UN inquiry accuses Israel, Hamas of war crimes in Gaza conflict

The first report focused on the barrage of rockets fired into Israel by Hamas and other Palestinian armed groups on October 7th, which the COI said violated the laws of armed conflict and amounted to war crimes.

A United Nations inquiry has levelled an explosive accusation – both Israel and the Palestinian militant group Hamas committed war crimes during the initial phases of their recent deadly conflict in Gaza. In a further damning charge, the UN investigators claimed Israel’s actions also amounted to crimes against humanity due to the staggering civilian toll.

The findings were contained in two parallel reports published on Wednesday by the UN’s Commission of Inquiry (COI), an independent body with an unusually broad mandate to collect evidence and identify perpetrators of international crimes committed in Israel, the occupied West Bank and Gaza Strip.

The first report focused on the barrage of rockets fired into Israel by Hamas and other Palestinian armed groups on October 7th, which the COI said violated the laws of armed conflict and amounted to war crimes.

However, the second report was particularly scathing in its assessment of Israel’s military response, code-named Operation Protective Shield. While acknowledging Israel’s right to self-defence, the investigators accused Israeli forces of carrying out indiscriminate and disproportionate attacks on densely populated civilian areas of Gaza.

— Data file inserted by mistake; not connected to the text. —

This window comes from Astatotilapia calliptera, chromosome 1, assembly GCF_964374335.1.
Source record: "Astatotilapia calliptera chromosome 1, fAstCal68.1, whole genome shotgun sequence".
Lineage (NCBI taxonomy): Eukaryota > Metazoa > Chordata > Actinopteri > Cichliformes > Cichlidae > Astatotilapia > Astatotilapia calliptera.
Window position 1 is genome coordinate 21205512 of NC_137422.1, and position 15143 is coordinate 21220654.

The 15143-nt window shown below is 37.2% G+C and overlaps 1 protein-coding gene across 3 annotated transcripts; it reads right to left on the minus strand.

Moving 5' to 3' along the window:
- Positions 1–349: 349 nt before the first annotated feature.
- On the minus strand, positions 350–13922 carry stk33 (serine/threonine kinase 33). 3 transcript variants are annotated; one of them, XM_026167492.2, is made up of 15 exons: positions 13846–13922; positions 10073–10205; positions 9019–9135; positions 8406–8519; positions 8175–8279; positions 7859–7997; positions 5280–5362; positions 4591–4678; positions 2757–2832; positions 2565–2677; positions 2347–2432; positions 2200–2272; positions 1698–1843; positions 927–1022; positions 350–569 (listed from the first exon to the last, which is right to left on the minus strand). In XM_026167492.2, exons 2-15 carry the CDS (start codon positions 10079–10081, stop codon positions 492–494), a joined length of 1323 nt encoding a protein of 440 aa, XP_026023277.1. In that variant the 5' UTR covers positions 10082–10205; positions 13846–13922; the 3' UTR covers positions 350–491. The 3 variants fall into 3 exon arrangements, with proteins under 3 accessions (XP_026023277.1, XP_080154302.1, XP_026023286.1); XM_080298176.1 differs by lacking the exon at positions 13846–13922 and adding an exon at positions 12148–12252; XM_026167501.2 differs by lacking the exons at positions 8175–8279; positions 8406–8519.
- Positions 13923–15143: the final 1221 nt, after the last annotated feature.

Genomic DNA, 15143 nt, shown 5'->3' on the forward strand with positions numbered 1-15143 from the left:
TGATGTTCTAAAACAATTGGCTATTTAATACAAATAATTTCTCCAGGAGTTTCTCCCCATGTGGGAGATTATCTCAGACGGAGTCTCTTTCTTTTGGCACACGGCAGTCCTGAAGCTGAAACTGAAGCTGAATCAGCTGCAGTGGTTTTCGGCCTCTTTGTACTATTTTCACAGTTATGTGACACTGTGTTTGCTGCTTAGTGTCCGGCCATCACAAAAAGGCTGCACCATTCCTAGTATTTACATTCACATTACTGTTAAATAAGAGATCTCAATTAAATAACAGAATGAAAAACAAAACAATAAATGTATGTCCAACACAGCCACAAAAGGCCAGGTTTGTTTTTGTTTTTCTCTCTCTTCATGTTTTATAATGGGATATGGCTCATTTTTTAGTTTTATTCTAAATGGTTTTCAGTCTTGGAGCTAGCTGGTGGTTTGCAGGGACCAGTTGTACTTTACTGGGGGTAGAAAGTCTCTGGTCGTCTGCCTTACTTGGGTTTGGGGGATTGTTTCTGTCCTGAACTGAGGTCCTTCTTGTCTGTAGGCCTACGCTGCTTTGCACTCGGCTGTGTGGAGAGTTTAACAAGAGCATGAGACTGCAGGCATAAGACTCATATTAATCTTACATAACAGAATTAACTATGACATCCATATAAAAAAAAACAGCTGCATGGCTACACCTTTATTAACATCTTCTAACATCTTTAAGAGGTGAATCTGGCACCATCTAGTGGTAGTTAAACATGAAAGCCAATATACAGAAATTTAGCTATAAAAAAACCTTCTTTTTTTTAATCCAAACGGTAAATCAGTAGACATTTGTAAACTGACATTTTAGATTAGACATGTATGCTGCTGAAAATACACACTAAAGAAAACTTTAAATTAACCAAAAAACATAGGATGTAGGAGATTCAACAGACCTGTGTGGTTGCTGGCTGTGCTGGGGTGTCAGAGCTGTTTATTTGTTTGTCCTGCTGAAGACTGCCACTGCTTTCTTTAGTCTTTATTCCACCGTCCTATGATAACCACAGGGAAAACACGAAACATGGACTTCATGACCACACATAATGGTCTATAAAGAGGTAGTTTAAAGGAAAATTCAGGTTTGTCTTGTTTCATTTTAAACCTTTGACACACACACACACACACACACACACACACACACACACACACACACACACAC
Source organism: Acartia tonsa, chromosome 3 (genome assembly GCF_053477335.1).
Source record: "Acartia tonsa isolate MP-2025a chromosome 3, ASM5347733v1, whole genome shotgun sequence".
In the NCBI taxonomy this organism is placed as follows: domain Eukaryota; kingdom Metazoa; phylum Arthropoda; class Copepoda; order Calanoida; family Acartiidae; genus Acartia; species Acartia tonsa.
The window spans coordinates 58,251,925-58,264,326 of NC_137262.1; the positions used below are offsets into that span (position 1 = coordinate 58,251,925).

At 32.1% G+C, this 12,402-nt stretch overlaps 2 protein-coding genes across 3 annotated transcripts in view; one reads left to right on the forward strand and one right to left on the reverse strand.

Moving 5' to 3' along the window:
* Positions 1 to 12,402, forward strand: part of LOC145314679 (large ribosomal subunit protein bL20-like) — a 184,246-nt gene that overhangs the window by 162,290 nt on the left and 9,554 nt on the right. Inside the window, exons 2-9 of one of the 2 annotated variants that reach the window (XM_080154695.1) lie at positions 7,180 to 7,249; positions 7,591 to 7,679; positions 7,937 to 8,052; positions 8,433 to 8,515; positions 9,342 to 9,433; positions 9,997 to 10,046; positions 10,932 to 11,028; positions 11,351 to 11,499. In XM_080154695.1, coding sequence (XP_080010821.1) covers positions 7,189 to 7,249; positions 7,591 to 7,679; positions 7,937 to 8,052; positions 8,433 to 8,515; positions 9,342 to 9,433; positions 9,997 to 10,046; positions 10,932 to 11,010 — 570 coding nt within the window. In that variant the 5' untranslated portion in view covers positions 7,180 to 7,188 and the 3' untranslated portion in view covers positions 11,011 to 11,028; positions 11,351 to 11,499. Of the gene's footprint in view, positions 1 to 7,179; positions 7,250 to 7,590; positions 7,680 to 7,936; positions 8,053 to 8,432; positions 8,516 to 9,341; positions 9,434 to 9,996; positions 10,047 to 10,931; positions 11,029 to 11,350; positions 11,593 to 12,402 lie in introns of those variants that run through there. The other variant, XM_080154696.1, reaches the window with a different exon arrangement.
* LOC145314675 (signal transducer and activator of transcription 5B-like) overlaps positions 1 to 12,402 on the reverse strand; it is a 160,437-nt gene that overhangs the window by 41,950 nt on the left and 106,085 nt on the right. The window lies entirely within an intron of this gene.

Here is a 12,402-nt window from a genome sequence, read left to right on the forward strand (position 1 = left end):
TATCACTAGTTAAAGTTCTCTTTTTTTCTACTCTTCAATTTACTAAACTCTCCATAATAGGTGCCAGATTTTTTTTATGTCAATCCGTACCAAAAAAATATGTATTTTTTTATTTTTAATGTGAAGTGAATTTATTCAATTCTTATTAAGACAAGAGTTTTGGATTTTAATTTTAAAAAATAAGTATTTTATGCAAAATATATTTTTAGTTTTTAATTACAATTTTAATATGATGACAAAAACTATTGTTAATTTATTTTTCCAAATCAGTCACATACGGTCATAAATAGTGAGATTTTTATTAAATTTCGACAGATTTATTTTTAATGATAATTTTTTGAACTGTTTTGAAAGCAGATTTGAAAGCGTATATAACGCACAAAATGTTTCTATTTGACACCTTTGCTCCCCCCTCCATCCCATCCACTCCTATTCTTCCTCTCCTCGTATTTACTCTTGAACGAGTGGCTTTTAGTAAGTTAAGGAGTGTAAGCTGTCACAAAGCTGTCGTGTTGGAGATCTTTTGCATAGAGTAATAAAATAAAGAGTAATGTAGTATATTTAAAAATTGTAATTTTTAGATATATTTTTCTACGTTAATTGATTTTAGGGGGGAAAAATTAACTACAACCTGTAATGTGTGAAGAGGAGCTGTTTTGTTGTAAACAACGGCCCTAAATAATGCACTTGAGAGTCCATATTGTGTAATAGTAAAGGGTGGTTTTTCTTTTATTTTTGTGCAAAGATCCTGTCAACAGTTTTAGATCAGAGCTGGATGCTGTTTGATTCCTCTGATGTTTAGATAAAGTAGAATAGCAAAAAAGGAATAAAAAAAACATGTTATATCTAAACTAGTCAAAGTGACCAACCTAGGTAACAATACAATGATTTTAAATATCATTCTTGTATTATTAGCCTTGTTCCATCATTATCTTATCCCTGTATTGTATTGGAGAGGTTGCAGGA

The findings risk further inflaming tensions between Israel and the United Nations. Israel has long accused the COI of harbouring an anti-Israel bias, refusing to cooperate with its investigations or grant its members access to Israeli territory and the occupied West Bank.

For their part, Palestinian officials welcomed the inquiry’s conclusions, renewing calls for accountability and an end to the long-stalled peace process.

The UN investigators said they faced significant obstacles in their work, including Israel’s non-cooperation and the denial of access to conflict zones and other relevant sites. Nevertheless, the commission said it meticulously reviewed a vast trove of evidence, including satellite imagery, multimedia records, and interviews with victims, witnesses, and military experts.

While acknowledging violations by both sides, the report reserved its harshest criticism for Israel, citing incidents such as the bombing of a refugee camp that killed 27 civilians, including 11 children.

As the findings reverberate across the Middle East and capitals worldwide, they are likely to further polarize the already volatile debate surrounding the Israeli-Palestinian conflict. Whether the damning UN accusations will catalyze renewed peace efforts or merely harden existing fault lines remains uncertain.